Sowerby Glass Leaflet - 1960's

Sowerby glass leaflet 1960's with original photos

A simple 4 page 5.5" X 8" leaflet produced by Sowerby's which has no date but looks to be from the early 1960's.
This is interesting, as well as the leaflet there are also the original photographs of the glass used to produce the leaflet.
All of the photographs are black & white and mounted on card. All have been re-touched with very fine black/white lines and white air-brushing. This is very difficult to see, the only way to properly see what has been done is to capture the original photograph sideways under a light source, which I have attempted to do.
I have included a picture of a stamp from the studio which did the original work.
It shows the amount of work that went into producing the original pattern books.

 

 

Catalogues, Price Lists, Leaflets - Other Manufacturers Hover for information, Click to open PDF

Included in the Archive are a number of books, catalogues and trade leaflets from other companies. Sowerby's were obviously keeping an eye on the products and prices of other manufacturers.

Other Manufacturers - Notes

Davidson Catalogue 1956 and Price List 1957 - 32 page B/W catalogue with trade price list.

Davidson Catalogue 1968 - 14 page B/W catalogue with trade price list.

Davidson Trade Catalogue c. 1950's - No date, 4 page colour catalogue and trade price list.

Jobling Catalogue c.1930's - 35 page catalogue with some colour plates.

Fountain Glass Leaflet c.1960's - 4 page leaflet from the Fountain Glass Works, Huddersfield Road, Roberttown, Liversedge, Yorkshire.

Clayton Mayers Catalogue c.1950's - Clayton Mayers were merchants and distributors of  British and continental table glassware. This 108 page colour catalogue includes lots of Jacobean glassware. More on Clayton Mayers on the Cloud Glass website. HERE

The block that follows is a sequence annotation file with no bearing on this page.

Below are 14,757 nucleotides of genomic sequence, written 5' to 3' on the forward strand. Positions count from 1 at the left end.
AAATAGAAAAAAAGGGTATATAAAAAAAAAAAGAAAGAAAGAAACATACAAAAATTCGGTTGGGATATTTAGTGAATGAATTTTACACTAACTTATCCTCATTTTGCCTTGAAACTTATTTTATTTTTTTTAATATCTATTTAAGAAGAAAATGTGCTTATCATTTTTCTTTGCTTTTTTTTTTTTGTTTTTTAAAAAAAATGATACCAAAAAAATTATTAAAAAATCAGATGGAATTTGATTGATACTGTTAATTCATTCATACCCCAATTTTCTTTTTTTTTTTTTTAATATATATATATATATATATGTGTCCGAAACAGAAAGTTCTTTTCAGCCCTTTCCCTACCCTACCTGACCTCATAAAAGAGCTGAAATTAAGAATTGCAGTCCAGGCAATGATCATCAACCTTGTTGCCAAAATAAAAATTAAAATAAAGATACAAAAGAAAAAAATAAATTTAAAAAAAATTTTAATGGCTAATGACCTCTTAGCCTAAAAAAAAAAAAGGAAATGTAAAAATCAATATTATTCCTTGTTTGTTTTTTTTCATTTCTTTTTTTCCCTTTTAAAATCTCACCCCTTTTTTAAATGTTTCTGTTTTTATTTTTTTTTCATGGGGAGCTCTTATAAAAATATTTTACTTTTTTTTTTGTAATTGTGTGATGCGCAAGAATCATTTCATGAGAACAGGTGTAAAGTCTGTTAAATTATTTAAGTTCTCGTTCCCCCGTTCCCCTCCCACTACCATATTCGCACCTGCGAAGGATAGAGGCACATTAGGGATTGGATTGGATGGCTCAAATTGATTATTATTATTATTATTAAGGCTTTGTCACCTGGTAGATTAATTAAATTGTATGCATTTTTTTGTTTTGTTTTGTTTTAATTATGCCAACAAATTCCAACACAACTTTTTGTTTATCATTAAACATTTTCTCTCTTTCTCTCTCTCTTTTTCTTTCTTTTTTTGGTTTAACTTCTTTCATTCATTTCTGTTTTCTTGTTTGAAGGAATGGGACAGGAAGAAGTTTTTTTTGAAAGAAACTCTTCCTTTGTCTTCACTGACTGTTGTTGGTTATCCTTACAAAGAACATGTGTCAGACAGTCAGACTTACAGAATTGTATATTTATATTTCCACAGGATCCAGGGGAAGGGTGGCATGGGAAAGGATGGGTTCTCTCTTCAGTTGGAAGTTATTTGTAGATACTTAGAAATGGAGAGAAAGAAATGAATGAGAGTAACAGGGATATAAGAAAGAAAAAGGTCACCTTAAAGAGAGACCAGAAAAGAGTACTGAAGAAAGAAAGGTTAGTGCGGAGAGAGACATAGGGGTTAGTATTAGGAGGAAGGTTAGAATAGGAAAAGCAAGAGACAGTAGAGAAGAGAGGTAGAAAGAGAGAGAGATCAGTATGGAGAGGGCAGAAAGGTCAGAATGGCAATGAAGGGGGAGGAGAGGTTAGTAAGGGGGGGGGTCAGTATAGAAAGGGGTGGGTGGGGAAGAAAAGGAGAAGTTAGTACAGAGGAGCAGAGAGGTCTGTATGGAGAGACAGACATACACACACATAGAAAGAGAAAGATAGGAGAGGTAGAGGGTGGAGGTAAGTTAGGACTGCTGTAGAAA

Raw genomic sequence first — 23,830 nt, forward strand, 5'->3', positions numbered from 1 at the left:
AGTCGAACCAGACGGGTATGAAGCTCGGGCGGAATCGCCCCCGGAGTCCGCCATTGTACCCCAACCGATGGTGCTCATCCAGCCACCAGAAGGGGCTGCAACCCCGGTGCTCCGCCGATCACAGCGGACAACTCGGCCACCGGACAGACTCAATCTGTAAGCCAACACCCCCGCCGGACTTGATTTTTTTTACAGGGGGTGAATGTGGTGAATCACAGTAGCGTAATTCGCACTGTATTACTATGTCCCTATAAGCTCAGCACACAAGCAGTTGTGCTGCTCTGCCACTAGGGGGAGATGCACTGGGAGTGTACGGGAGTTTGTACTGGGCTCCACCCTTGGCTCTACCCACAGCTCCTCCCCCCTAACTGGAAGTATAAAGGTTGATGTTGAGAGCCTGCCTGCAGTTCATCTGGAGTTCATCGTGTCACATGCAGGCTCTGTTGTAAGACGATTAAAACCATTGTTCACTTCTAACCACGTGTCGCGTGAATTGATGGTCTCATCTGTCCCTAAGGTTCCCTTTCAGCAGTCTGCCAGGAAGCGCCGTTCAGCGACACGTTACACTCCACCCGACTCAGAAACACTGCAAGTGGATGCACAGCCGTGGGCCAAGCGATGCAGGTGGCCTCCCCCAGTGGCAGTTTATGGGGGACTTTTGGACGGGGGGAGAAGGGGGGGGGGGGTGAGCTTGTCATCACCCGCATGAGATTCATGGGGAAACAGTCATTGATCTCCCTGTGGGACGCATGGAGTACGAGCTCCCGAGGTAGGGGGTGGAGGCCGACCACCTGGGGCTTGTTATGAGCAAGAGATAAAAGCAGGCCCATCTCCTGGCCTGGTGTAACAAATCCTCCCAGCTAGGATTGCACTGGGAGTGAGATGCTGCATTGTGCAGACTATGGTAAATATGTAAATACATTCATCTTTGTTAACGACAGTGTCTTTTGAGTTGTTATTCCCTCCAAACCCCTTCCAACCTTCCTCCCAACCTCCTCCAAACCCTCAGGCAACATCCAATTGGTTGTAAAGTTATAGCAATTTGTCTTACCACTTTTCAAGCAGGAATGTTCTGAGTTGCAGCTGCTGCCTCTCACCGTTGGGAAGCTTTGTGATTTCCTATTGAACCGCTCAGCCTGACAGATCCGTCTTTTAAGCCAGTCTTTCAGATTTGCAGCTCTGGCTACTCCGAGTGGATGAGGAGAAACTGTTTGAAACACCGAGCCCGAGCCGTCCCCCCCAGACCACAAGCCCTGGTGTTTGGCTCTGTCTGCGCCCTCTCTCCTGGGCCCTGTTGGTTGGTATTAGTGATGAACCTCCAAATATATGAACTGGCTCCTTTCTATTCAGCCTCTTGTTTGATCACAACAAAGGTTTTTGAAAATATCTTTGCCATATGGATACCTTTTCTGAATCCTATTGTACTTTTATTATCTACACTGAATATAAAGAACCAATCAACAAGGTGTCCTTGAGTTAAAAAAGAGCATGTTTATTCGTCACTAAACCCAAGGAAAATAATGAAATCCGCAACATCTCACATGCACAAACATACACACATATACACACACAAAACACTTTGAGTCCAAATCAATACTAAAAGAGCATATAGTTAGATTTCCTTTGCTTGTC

Gradenberger Pattern Books

Two A4 ring-bound folders containing around 140 line drawings of patterns for glass moulds.
They are not original drawings but copies, 90 percent are like this but there are a few that are hand coloured.
There is a stamped mark on the back of some of the coloured patterns for the Gradenberger company of Köflach in Austria.
Gradenberger were founded in 1949 and still exist but they are now OMCO and still making moulds for the glassmaking industry.
One pattern for an ashtray is dated 1937 so the company may have existed before WW2 and started up again after hostilities had finished.
A lot of the patterns are marked with the German abbreviation Nr. for number and some have German phrases, but there are a few that are marked No. for number and a couple more that are obviously for the UK market.
Presumably Gradenberger were making moulds for several different companies, there do not appear to be any Sowerby patterns in the books.
Which raises the question, why did the Sowerby company have them? Maybe they were looking for a company to make their moulds.
If anyone recognises any of the patterns and can put a name to the company which produced the glass I would be interested to know.
The second book marked 'Trinket Sets' is split into 2 parts.

 

 

JG Sowerby's Sketchbook

J. G. Sowerby Sketch Book